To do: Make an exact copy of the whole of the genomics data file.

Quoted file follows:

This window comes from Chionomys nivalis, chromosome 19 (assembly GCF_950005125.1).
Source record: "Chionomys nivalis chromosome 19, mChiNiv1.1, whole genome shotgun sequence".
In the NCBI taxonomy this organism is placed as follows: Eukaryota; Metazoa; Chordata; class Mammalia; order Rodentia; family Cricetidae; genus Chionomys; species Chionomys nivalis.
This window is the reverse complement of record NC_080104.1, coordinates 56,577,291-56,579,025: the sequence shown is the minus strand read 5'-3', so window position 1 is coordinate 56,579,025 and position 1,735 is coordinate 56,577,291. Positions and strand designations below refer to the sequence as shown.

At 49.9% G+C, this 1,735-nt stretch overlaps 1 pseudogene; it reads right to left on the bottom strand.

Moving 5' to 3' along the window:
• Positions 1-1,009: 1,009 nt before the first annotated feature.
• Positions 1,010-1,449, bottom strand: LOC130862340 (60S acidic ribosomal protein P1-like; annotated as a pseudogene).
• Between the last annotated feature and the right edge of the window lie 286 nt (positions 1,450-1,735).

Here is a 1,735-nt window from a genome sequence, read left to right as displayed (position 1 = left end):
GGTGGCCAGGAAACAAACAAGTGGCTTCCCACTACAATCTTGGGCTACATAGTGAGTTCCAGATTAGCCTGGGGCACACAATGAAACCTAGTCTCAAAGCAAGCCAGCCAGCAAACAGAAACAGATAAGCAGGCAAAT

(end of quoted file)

This window comes from Chionomys nivalis, chromosome 19 (assembly GCF_950005125.1).
Source record: "Chionomys nivalis chromosome 19, mChiNiv1.1, whole genome shotgun sequence".
In the NCBI taxonomy this organism is placed as follows: Eukaryota; Metazoa; Chordata; class Mammalia; order Rodentia; family Cricetidae; genus Chionomys; species Chionomys nivalis.
This window is the reverse complement of record NC_080104.1, coordinates 56,577,291-56,579,025: the sequence shown is the minus strand read 5'-3', so window position 1 is coordinate 56,579,025 and position 1,735 is coordinate 56,577,291. Positions and strand designations below refer to the sequence as shown.

At 49.9% G+C, this 1,735-nt stretch overlaps 1 pseudogene; it reads right to left on the bottom strand.

Moving 5' to 3' along the window:
• Positions 1-1,009: 1,009 nt before the first annotated feature.
• Positions 1,010-1,449, bottom strand: LOC130862340 (60S acidic ribosomal protein P1-like; annotated as a pseudogene).
• Between the last annotated feature and the right edge of the window lie 286 nt (positions 1,450-1,735).

Here is a 1,735-nt window from a genome sequence, read left to right as displayed (position 1 = left end):
GGTGGCCAGGAAACAAACAAGTGGCTTCCCACTACAATCTTGGGCTACATAGTGAGTTCCAGATTAGCCTGGGGCACACAATGAAACCTAGTCTCAAAGCAAGCCAGCCAGCAAACAGAAACAGATAAGCAGGCAAAT